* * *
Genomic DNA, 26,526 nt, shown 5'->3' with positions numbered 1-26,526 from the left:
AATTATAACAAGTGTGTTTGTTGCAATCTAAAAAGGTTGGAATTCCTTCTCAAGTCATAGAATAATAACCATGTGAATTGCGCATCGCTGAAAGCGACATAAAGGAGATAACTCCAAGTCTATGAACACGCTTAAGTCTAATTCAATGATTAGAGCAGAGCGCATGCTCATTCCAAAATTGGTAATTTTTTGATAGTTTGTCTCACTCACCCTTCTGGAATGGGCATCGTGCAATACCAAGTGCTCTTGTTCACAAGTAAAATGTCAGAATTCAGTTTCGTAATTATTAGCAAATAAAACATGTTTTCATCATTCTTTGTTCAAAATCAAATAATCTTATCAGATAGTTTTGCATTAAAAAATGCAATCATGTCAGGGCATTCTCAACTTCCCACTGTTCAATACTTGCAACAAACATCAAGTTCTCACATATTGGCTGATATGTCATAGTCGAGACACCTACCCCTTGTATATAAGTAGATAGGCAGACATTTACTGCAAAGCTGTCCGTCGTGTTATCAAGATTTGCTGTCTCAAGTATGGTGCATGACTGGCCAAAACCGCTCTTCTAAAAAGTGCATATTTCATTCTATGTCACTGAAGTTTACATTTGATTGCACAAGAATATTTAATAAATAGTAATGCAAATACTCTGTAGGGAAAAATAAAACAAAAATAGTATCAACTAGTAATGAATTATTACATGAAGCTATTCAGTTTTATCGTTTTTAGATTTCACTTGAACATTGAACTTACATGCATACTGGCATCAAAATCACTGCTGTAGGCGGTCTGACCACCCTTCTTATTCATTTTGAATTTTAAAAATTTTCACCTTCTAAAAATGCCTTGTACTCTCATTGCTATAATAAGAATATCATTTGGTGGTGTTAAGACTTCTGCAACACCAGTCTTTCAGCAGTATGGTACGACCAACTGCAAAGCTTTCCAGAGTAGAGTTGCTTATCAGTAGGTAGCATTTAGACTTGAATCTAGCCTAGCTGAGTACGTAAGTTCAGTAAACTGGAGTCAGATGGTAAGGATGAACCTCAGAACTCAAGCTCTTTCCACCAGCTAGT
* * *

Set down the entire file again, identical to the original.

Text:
Genomic DNA, 26,526 nt, shown 5'->3' with positions numbered 1-26,526 from the left:
AATTATAACAAGTGTGTTTGTTGCAATCTAAAAAGGTTGGAATTCCTTCTCAAGTCATAGAATAATAACCATGTGAATTGCGCATCGCTGAAAGCGACATAAAGGAGATAACTCCAAGTCTATGAACACGCTTAAGTCTAATTCAATGATTAGAGCAGAGCGCATGCTCATTCCAAAATTGGTAATTTTTTGATAGTTTGTCTCACTCACCCTTCTGGAATGGGCATCGTGCAATACCAAGTGCTCTTGTTCACAAGTAAAATGTCAGAATTCAGTTTCGTAATTATTAGCAAATAAAACATGTTTTCATCATTCTTTGTTCAAAATCAAATAATCTTATCAGATAGTTTTGCATTAAAAAATGCAATCATGTCAGGGCATTCTCAACTTCCCACTGTTCAATACTTGCAACAAACATCAAGTTCTCACATATTGGCTGATATGTCATAGTCGAGACACCTACCCCTTGTATATAAGTAGATAGGCAGACATTTACTGCAAAGCTGTCCGTCGTGTTATCAAGATTTGCTGTCTCAAGTATGGTGCATGACTGGCCAAAACCGCTCTTCTAAAAAGTGCATATTTCATTCTATGTCACTGAAGTTTACATTTGATTGCACAAGAATATTTAATAAATAGTAATGCAAATACTCTGTAGGGAAAAATAAAACAAAAATAGTATCAACTAGTAATGAATTATTACATGAAGCTATTCAGTTTTATCGTTTTTAGATTTCACTTGAACATTGAACTTACATGCATACTGGCATCAAAATCACTGCTGTAGGCGGTCTGACCACCCTTCTTATTCATTTTGAATTTTAAAAATTTTCACCTTCTAAAAATGCCTTGTACTCTCATTGCTATAATAAGAATATCATTTGGTGGTGTTAAGACTTCTGCAACACCAGTCTTTCAGCAGTATGGTACGACCAACTGCAAAGCTTTCCAGAGTAGAGTTGCTTATCAGTAGGTAGCATTTAGACTTGAATCTAGCCTAGCTGAGTACGTAAGTTCAGTAAACTGGAGTCAGATGGTAAGGATGAACCTCAGAACTCAAGCTCTTTCCACCAGCTAGT